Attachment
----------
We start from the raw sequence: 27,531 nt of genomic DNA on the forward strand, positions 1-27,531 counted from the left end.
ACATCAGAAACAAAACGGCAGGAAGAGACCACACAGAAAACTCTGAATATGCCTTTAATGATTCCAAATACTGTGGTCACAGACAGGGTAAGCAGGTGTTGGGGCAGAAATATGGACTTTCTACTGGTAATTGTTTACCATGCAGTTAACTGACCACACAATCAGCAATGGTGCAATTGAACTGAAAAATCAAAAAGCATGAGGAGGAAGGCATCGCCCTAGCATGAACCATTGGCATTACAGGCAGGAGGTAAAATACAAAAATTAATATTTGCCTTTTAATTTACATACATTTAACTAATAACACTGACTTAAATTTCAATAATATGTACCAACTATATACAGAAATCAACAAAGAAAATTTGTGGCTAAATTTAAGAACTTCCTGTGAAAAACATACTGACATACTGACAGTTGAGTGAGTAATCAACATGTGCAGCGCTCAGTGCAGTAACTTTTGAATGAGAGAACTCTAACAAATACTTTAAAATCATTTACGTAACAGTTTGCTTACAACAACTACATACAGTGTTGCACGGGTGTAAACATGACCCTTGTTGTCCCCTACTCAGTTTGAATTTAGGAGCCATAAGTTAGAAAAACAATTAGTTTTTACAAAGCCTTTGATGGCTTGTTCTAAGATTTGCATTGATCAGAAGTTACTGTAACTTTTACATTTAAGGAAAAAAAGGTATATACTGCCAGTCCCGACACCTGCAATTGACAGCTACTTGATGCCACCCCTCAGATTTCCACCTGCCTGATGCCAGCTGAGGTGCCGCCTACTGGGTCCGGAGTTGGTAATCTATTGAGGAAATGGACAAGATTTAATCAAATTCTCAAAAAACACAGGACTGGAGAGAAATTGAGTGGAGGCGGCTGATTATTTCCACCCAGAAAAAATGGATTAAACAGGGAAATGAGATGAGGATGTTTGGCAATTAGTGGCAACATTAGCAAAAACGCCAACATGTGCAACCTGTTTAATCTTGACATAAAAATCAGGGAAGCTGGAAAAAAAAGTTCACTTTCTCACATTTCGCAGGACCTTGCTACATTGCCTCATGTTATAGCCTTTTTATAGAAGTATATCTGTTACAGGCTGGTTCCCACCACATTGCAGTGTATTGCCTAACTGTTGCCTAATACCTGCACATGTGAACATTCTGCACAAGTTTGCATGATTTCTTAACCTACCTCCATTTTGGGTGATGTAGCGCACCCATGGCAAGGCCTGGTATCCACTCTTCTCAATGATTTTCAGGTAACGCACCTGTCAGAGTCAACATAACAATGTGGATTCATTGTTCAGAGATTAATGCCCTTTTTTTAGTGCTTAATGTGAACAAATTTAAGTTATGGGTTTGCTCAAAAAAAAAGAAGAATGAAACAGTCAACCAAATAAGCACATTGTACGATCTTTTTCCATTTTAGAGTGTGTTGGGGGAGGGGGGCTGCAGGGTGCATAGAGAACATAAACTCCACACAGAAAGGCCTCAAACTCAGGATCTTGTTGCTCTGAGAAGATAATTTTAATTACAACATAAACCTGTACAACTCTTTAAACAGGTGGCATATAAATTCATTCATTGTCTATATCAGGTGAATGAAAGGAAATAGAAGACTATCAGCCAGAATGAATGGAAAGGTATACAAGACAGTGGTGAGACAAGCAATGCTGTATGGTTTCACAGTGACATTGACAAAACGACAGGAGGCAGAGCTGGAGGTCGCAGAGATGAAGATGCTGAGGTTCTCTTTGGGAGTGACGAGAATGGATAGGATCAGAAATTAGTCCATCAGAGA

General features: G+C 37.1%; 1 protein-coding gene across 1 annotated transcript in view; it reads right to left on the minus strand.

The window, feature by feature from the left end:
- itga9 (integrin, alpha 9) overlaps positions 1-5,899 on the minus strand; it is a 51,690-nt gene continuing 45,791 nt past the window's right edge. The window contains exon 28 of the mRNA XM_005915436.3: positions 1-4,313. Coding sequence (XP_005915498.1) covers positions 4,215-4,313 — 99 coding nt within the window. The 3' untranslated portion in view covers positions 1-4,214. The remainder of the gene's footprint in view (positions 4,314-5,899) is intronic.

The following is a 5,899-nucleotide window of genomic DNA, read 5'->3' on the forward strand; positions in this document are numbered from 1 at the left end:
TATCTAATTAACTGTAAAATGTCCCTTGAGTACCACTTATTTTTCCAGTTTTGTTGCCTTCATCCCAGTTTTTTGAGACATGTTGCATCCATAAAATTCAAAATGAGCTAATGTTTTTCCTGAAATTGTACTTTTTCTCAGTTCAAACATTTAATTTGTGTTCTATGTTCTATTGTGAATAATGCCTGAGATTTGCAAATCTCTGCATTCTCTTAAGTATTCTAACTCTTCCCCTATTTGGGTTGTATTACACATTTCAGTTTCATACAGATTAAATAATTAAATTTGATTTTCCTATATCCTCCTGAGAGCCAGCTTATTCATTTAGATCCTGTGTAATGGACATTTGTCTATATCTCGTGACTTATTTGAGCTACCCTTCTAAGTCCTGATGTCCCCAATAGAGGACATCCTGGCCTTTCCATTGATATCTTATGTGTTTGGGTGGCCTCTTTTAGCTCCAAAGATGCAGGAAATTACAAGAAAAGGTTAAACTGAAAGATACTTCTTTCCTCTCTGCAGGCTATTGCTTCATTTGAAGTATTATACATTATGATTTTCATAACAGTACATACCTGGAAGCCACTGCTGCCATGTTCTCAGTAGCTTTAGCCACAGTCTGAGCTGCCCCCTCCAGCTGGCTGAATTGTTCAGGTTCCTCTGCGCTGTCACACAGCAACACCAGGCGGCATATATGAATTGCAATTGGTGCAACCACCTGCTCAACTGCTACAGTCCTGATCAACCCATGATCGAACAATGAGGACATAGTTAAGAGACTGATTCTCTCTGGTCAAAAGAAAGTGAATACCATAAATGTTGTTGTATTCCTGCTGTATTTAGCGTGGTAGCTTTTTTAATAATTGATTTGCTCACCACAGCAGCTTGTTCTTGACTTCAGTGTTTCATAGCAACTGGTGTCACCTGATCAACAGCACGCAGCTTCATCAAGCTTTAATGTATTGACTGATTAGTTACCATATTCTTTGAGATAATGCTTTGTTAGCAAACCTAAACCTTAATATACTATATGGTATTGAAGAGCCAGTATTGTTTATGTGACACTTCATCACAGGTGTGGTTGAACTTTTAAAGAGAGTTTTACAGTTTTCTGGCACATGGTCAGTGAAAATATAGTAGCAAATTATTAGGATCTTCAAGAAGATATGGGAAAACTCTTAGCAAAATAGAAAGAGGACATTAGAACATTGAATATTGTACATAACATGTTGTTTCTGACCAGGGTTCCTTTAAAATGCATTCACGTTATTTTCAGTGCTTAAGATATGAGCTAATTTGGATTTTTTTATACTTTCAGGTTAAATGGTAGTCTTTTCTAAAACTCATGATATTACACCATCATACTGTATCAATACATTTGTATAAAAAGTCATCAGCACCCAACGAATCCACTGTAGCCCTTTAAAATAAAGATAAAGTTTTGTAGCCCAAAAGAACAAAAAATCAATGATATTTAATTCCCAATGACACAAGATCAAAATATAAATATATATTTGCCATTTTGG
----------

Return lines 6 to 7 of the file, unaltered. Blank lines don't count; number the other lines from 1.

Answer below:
The following is a 5,899-nucleotide window of genomic DNA, read 5'->3' on the forward strand; positions in this document are numbered from 1 at the left end:
TATCTAATTAACTGTAAAATGTCCCTTGAGTACCACTTATTTTTCCAGTTTTGTTGCCTTCATCCCAGTTTTTTGAGACATGTTGCATCCATAAAATTCAAAATGAGCTAATGTTTTTCCTGAAATTGTACTTTTTCTCAGTTCAAACATTTAATTTGTGTTCTATGTTCTATTGTGAATAATGCCTGAGATTTGCAAATCTCTGCATTCTCTTAAGTATTCTAACTCTTCCCCTATTTGGGTTGTATTACACATTTCAGTTTCATACAGATTAAATAATTAAATTTGATTTTCCTATATCCTCCTGAGAGCCAGCTTATTCATTTAGATCCTGTGTAATGGACATTTGTCTATATCTCGTGACTTATTTGAGCTACCCTTCTAAGTCCTGATGTCCCCAATAGAGGACATCCTGGCCTTTCCATTGATATCTTATGTGTTTGGGTGGCCTCTTTTAGCTCCAAAGATGCAGGAAATTACAAGAAAAGGTTAAACTGAAAGATACTTCTTTCCTCTCTGCAGGCTATTGCTTCATTTGAAGTATTATACATTATGATTTTCATAACAGTACATACCTGGAAGCCACTGCTGCCATGTTCTCAGTAGCTTTAGCCACAGTCTGAGCTGCCCCCTCCAGCTGGCTGAATTGTTCAGGTTCCTCTGCGCTGTCACACAGCAACACCAGGCGGCATATATGAATTGCAATTGGTGCAACCACCTGCTCAACTGCTACAGTCCTGATCAACCCATGATCGAACAATGAGGACATAGTTAAGAGACTGATTCTCTCTGGTCAAAAGAAAGTGAATACCATAAATGTTGTTGTATTCCTGCTGTATTTAGCGTGGTAGCTTTTTTAATAATTGATTTGCTCACCACAGCAGCTTGTTCTTGACTTCAGTGTTTCATAGCAACTGGTGTCACCTGATCAACAGCACGCAGCTTCATCAAGCTTTAATGTATTGACTGATTAGTTACCATATTCTTTGAGATAATGCTTTGTTAGCAAACCTAAACCTTAATATACTATATGGTATTGAAGAGCCAGTATTGTTTATGTGACACTTCATCACAGGTGTGGTTGAACTTTTAAAGAGAGTTTTACAGTTTTCTGGCACATGGTCAGTGAAAATATAGTAGCAAATTATTAGGATCTTCAAGAAGATATGGGAAAACTCTTAGCAAAATAGAAAGAGGACATTAGAACATTGAATATTGTACATAACATGTTGTTTCTGACCAGGGTTCCTTTAAAATGCATTCACGTTATTTTCAGTGCTTAAGATATGAGCTAATTTGGATTTTTTTATACTTTCAGGTTAAATGGTAGTCTTTTCTAAAACTCATGATATTACACCATCATACTGTATCAATACATTTGTATAAAAAGTCATCAGCACCCAACGAATCCACTGTAGCCCTTTAAAATAAAGATAAAGTTTTGTAGCCCAAAAGAACAAAAAATCAATGATATTTAATTCCCAATGACACAAGATCAAAATATAAATATATATTTGCCATTTTGG